The New Years Resolution I Actually Plan On Keeping


3 everyday practices to increase your joy and improve your relationship with yourself and others.

The New Year always inspires me with the possibility of a clean slate and opportunities to be a better person filled with happiness. However, I find New Year's resolutions to be a waste of my time. The practice reminds me of elementary school aged children going to confession. The list doesn't really vary from person to person.

Resolutions aren't completely without merit. There was one I kept from twelve years ago when my husband and I became non-smokers, but aside from that, most of mine have died a slow lingering death by January 11th and were long forgotten by February. But that doesn't stop me from my desire to improve myself.

My husband and I recently had our 15th Wedding Anniversary, and honestly, we weren't in the mood to celebrate. This past year hit us hard. Our eldest daughter and her husband moved out of state, my son was introduced to aggressive Fort Collins police tactics, and our finances took a nose-dive. Did I mention our daughter had been a successful artist in our tattoo studio, my husband was tired of being the sole provider and a good attorney is expensive? If it gives you any indication, our thirteen-year-old daughter was the only emotionally stable one in our home.

Through these volatile times, I did my best to maintain my alignment. There were times my focus on "what is" got the best of me and instead of leaning on my partner, I pulled away. I focused on irritating things and the universe obediently showed me more. My life no longer provided the joy it once had. It was especially frustrating because I know better. No person or situation can cause me to feel bad without my consent. In order for things to change, my perspective needed to change. Thankfully, I knew where to start.

Less Complaining And More Appreciation

Complaining turns my desires (and everyone else) off. It halts creation. When I look at "what is" with judgment and disdain, my focus remains on the problem and amplifies it. This guarantees its continuance and more instances like it. Appreciation is the antidote.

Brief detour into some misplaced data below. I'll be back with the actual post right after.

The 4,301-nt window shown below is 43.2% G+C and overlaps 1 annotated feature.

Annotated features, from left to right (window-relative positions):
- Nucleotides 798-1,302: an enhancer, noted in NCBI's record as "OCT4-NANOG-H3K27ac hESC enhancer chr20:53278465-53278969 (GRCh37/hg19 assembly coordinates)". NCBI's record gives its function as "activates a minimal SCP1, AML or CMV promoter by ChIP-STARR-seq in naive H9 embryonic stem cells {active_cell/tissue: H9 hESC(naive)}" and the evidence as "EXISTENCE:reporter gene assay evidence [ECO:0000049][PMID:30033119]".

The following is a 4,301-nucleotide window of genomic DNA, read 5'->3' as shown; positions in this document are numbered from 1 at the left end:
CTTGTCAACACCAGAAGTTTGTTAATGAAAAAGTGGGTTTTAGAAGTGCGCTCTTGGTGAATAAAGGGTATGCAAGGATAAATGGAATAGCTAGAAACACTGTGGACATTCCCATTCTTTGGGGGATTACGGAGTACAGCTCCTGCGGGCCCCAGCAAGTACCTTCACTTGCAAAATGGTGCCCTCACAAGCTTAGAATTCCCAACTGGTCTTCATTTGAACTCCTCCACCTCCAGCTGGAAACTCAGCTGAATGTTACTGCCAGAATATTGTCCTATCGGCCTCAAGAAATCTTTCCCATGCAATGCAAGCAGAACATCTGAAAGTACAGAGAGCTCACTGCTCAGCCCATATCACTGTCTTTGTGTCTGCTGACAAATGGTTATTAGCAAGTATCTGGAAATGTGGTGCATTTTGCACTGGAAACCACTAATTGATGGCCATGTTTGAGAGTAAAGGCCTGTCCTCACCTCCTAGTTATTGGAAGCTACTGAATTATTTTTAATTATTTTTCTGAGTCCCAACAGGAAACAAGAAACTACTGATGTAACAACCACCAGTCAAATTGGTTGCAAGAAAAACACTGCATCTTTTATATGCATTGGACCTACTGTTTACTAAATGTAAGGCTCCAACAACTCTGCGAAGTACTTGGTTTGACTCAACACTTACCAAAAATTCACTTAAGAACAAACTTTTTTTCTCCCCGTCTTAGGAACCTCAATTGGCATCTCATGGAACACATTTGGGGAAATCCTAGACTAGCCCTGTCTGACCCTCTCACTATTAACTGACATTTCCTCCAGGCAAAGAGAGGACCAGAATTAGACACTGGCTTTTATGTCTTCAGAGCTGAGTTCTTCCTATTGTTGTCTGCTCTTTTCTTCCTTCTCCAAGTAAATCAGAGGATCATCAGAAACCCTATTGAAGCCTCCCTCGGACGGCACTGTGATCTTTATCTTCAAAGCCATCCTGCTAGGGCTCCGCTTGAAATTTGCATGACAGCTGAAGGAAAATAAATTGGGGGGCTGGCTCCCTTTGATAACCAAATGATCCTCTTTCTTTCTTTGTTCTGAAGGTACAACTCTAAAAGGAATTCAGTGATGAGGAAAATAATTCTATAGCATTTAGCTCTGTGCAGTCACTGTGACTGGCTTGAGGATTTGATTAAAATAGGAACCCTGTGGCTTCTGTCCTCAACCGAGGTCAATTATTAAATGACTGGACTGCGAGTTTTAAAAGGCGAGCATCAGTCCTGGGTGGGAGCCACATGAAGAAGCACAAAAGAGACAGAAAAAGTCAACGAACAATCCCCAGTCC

When I'm faced with one of my triggers—excessive police force, GMOs, or when my husband doesn't replace the toilet paper—it's really easy for me to start ranting and raving about the injustices in the world.

If I'm lucky, I'll catch my breath. All it takes is a few deep breaths to clear out the fear. This little time-out allows me to take a step back and see the bigger picture. I can then appreciate the blessings around me and turn my attention to what I'd prefer instead. Like when I appreciate my husband for all that he does for our family, I see the man I fell in love with, and reap the rewards of a kind and generous relationship.

Less Blaming And More Accepting

We've all had those moments when our reality shifts abruptly and we're pushed into our "Fight or Flight" instinct. Like when my son witnessed three officers break through a backyard gate and hold his innocent friend at gunpoint or when I'm told he’s being charged with second-degree assault on a "Peace" Officer, a Class 2 Felony that carries a mandatory five year sentence, if convicted.

I started huffing "Surrender" essential oil like it's a chic new designer drug. This kept mama bear in hibernation and transported me to altered realities where I watched my son grow wiser and stronger from his experience, and I found ways to love and support him without losing myself in the process. There's sweetness in letting go. It's a powerful rush of acceptance even when our current reality is frightening.

Less Regret And More Forgiveness

Regret keeps us tethered to the past. Death and taxes aren't the only sure things in life; there's also no way to undo what's been done. Dwelling on things I wish were different causes aggravation; a sure sign forgiveness is in order. I need to be gentle, and remind myself that everyone, including me, makes the best decision they can in the moment. Whatever happened was meant to be and necessary for me to become the person I am today.

The gift of hindsight provides the opportunity to glean the blessings from experiences and learn and grow from them. It also gives me wisdom in which I"m better equipped to prevent repeat performances.

Instead of making empty promises to give up chocolate, exercise more, or stop cussing, I'm committed to finding things to appreciate, let go and be more accepting, and remember to love and forgive others and myself, each and every day.

Sabrina does her best to maneuver life’s obstacle course and find joy along the way and assists others in doing the same. You can connect with her at


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